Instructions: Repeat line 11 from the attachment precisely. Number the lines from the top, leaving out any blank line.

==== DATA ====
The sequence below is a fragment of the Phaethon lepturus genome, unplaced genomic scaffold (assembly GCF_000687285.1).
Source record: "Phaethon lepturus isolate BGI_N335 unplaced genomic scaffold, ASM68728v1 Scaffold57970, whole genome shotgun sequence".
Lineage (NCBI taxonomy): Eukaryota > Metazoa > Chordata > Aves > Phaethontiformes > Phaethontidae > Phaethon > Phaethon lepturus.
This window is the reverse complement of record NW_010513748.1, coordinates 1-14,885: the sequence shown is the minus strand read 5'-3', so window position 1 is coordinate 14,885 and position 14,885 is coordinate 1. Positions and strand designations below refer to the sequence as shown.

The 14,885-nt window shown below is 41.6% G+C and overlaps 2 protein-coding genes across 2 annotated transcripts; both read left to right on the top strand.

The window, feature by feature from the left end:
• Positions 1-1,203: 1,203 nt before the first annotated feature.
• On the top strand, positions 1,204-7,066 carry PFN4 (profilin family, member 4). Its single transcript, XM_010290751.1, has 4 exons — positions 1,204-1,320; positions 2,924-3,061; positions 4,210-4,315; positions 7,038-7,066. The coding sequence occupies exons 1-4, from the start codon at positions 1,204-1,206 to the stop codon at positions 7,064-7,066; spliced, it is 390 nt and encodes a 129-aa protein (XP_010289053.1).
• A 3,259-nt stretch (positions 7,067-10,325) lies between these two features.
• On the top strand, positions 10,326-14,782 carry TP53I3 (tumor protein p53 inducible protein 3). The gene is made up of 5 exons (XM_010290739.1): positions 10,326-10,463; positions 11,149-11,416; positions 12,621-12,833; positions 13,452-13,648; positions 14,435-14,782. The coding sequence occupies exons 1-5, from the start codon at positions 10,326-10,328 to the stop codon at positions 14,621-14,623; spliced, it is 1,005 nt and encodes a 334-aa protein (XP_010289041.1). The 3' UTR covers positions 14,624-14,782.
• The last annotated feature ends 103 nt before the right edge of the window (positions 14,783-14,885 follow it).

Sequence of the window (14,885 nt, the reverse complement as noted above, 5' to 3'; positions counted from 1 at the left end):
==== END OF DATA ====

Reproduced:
• The last annotated feature ends 103 nt before the right edge of the window (positions 14,783-14,885 follow it).